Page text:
my picture


How can i make my picture look more like the bottom one? it doesnt have to be perfect but i feel like i got the models down i just need to have a better lighting. I have a hdr in there i dont know hwy the mountains are so dark. I dont know what else to do with it

  • $\begingroup$ Could you either provide your blend file or show us where your lights actually are? $\endgroup$
    – Topcode
    Aug 22, 2022 at 0:09
  • $\begingroup$ heres the blend file dropbox.com/s/00wid0fl8mn1c4i/mustafar%20copy.blend?dl=0 $\endgroup$ Aug 22, 2022 at 0:27
  • $\begingroup$ I believe blend-exchange.com is the preferred method of uploading blend files here, and be sure to edit it into your question as comments aren’t permanent $\endgroup$
    – Topcode
    Aug 22, 2022 at 0:35
  • $\begingroup$ The biggest difference is almost always the type of light. Here you have a (weak) ambient light on the one hand and on the other hand the lava also emits light. You've only used volumetrics tentatively so far, and that in combination with the light from the lava creates the character of this image. $\endgroup$
    – quellenform
    Aug 22, 2022 at 9:26

2 Answers 2


It's not just a matter of lighting, it's also the materials. They both work together. And also how you built your scene.


Your tower's material is a pure plain black base color with a bit of specular reflections. Your rocks also use a lot of black. Unless you blow up your scene with lights everywhere, that will be hard to make it not look so dark.
There is an informal rule in image making: avoid pure black/white. It's highly unnatural to begin with, and in CGI it's a pain to make it look right.

So start by giving these shaders a bit more clarity, and particularly your tower needs textures to make it less CGI. Your reference picture itself shows a greyish tower with some variations and rougher reflections, why not try to do that?

materials revamp

Additionally, your lava should cast a lot more light. It's literally burning hot molten rocks and metal.

Then we can think about lighting.


You mentioned you used an HDRI, but do you think the picture you picked matches what you need in any way?

hdri check

What you have here is an HDRI casting bright lightblue spots, and then some yellow and greys blue reflections. That's quite out of the subject, isn't it?

AMHA, HDRIs are good only to complement the scene's lighting, especially to provide nicer reflections. But you often can't rely just on that for lighting your scene.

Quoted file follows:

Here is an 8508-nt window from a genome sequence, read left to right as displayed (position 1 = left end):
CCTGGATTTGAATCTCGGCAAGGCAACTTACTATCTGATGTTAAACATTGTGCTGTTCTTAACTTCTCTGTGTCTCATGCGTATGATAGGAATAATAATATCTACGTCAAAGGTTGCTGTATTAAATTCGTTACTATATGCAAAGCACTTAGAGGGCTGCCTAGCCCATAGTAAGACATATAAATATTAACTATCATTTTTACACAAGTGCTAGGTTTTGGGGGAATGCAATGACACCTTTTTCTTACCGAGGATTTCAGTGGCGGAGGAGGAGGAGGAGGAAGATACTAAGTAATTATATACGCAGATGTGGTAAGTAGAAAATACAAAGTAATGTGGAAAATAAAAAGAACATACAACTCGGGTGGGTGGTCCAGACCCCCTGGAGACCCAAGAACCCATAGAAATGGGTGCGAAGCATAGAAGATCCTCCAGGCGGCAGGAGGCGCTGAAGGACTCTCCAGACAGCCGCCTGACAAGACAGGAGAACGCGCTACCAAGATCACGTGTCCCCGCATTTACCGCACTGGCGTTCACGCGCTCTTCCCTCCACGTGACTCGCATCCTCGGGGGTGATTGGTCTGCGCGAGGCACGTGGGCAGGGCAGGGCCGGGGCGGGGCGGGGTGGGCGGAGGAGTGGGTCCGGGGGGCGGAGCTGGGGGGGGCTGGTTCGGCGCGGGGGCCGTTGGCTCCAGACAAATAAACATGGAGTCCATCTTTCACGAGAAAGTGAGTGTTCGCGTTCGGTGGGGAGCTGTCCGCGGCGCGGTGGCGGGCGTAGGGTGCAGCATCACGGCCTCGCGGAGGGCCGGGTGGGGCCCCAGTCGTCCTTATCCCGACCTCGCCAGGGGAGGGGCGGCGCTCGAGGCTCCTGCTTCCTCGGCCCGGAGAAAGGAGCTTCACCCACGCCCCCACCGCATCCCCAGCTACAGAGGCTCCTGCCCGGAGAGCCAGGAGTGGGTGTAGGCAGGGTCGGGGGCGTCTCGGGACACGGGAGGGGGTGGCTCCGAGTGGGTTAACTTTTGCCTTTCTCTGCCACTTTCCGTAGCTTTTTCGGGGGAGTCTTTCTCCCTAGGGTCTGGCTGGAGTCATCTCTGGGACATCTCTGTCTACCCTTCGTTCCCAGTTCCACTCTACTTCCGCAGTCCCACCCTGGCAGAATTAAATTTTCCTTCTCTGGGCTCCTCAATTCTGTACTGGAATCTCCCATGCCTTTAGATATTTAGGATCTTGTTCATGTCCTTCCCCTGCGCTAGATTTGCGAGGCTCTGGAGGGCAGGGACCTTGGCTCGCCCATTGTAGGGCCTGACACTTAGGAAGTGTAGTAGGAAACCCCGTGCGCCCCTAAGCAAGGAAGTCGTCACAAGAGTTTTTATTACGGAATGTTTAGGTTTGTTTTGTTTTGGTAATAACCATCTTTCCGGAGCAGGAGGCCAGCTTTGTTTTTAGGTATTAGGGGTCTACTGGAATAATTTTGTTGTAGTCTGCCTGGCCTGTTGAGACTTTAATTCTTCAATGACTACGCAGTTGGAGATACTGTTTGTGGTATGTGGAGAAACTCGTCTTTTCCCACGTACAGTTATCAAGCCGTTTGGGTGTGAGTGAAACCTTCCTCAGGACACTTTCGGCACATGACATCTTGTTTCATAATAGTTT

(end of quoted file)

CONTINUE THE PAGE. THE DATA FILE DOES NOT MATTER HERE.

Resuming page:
A good thing for exterior is sometimes to have one big softbox-like light above the scene that casts a soft top-to-bottom light everywhere. If you think about it, it's basically what happens in real life, most of the light comes from the sky.


You are using a backplate that is quite clearly not shot with a similar camera angle, which make it instantly look like a background wallpaper instead of the actual scene's background.

You can sort of cheat it by rotating or distorting the plate to fix the depth perception and angles:

plate fixing

It kind of works, but this plate have birds on it. The issue is, whoever took this photo, had the birds closer than the sky behind. Here you put the plate behind, so the birds that should be close to the camera are displayed behind the entire scene. Making it look fake, and especially small.

But at this point we are fighting against assets because they are not made to be used like you want to.

In your reference, the sky is mostly dark clouds with a pink/orange horizon.

How about we try to do this ourselves?

For the clouds, you can find world shaders online that simulate clouds (like this one, but you can also make volumetric clouds or even get VDB files (I.E. this free pack).

If you go for the sky shader approach, it really depends the shader so I won't detail here. But here is what I get by using just one big VDB cloud, a slightly blue dark grey sky to tint the clouds, and a big plane light bellow the cloud to make the red horizon:

demo scene


If we look at your reference, one of the things that's striking is the feeling of gigantism and landmasses spreading far beyond what we can see. We certainly got some of it back in the scene by removing the birds, but we are still with a scene where things looks small and limited to what the camera sees.

Here's an attempt of trying to give the scene more scale by changing the camera a bit, and moving/duplicating stuff around:

layout fix


Adding some smoke around doesn't help just with the global mood and ambience, it also helps selling the scale and believability of the scene.

You can add more smoke plates as you already started, or use shader based smoke-fakes like this one, you can also add an actual volume in the scene, or even make smoke simulations.

smoke billboards

Final touches

Add some Depth of field to the camera:

camera DOF

And some atmospheric perspective using some render passes and compositing, and some more effects to polish a bit:

final render

  • $\begingroup$ can you send me that project file? its looks way better. Wow thank you! $\endgroup$ Aug 22, 2022 at 15:26
  • $\begingroup$ it's deleted already X) but there's pretty much all there $\endgroup$
    – L0Lock
    Aug 22, 2022 at 17:13

You should look into the volumetrics to create the smoke effect, your mountains will appear a bit brighter, and also it will give a kind of depth to your scene. Plug a Principled Volume node into the Volume input of the Material Output, plug a Noise Texture into the Density of the Principled Volume to give it texture. You can even give it a bit of Emission Strength to make it emit light:

enter image description here

If you want a gradient on Z, mix your Noise with a Separate XYZ in a MixRGB:

enter image description here


You must log in to answer this question.

Not the answer you're looking for? Browse other questions tagged .